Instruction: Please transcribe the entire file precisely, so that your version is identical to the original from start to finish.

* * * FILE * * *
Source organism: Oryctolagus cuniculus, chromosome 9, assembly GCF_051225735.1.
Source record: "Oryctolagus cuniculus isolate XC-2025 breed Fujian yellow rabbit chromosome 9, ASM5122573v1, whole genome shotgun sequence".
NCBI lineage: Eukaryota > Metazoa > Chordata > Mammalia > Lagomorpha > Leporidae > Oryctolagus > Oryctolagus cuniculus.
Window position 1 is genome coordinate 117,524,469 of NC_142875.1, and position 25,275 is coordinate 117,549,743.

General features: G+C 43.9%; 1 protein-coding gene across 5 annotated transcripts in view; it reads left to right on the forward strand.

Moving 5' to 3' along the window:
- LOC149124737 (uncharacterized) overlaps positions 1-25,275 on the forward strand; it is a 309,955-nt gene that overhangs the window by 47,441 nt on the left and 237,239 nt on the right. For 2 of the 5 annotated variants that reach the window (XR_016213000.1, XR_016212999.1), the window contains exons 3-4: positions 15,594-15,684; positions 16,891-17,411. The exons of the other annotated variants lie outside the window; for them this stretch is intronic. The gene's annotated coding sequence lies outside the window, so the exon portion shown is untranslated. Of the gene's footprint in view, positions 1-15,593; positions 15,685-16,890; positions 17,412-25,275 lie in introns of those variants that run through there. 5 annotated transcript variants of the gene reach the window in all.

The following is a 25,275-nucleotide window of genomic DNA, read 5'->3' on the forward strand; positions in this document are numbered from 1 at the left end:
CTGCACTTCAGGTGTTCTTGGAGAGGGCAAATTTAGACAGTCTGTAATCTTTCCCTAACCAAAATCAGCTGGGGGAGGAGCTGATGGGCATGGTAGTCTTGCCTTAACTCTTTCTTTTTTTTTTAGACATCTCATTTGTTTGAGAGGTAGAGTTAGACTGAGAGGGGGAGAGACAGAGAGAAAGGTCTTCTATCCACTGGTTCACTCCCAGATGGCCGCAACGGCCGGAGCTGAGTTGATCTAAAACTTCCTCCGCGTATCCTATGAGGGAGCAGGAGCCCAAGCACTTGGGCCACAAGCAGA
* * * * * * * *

Source organism: Oryctolagus cuniculus, chromosome 9, assembly GCF_051225735.1.
Source record: "Oryctolagus cuniculus isolate XC-2025 breed Fujian yellow rabbit chromosome 9, ASM5122573v1, whole genome shotgun sequence".
NCBI lineage: Eukaryota > Metazoa > Chordata > Mammalia > Lagomorpha > Leporidae > Oryctolagus > Oryctolagus cuniculus.
Window position 1 is genome coordinate 117,524,469 of NC_142875.1, and position 25,275 is coordinate 117,549,743.

General features: G+C 43.9%; 1 protein-coding gene across 5 annotated transcripts in view; it reads left to right on the forward strand.

Moving 5' to 3' along the window:
- LOC149124737 (uncharacterized) overlaps positions 1-25,275 on the forward strand; it is a 309,955-nt gene that overhangs the window by 47,441 nt on the left and 237,239 nt on the right. For 2 of the 5 annotated variants that reach the window (XR_016213000.1, XR_016212999.1), the window contains exons 3-4: positions 15,594-15,684; positions 16,891-17,411. The exons of the other annotated variants lie outside the window; for them this stretch is intronic. The gene's annotated coding sequence lies outside the window, so the exon portion shown is untranslated. Of the gene's footprint in view, positions 1-15,593; positions 15,685-16,890; positions 17,412-25,275 lie in introns of those variants that run through there. 5 annotated transcript variants of the gene reach the window in all.

The following is a 25,275-nucleotide window of genomic DNA, read 5'->3' on the forward strand; positions in this document are numbered from 1 at the left end:
CTGCACTTCAGGTGTTCTTGGAGAGGGCAAATTTAGACAGTCTGTAATCTTTCCCTAACCAAAATCAGCTGGGGGAGGAGCTGATGGGCATGGTAGTCTTGCCTTAACTCTTTCTTTTTTTTTTAGACATCTCATTTGTTTGAGAGGTAGAGTTAGACTGAGAGGGGGAGAGACAGAGAGAAAGGTCTTCTATCCACTGGTTCACTCCCAGATGGCCGCAACGGCCGGAGCTGAGTTGATCTAAAACTTCCTCCGCGTATCCTATGAGGGAGCAGGAGCCCAAGCACTTGGGCCACAAGCAGA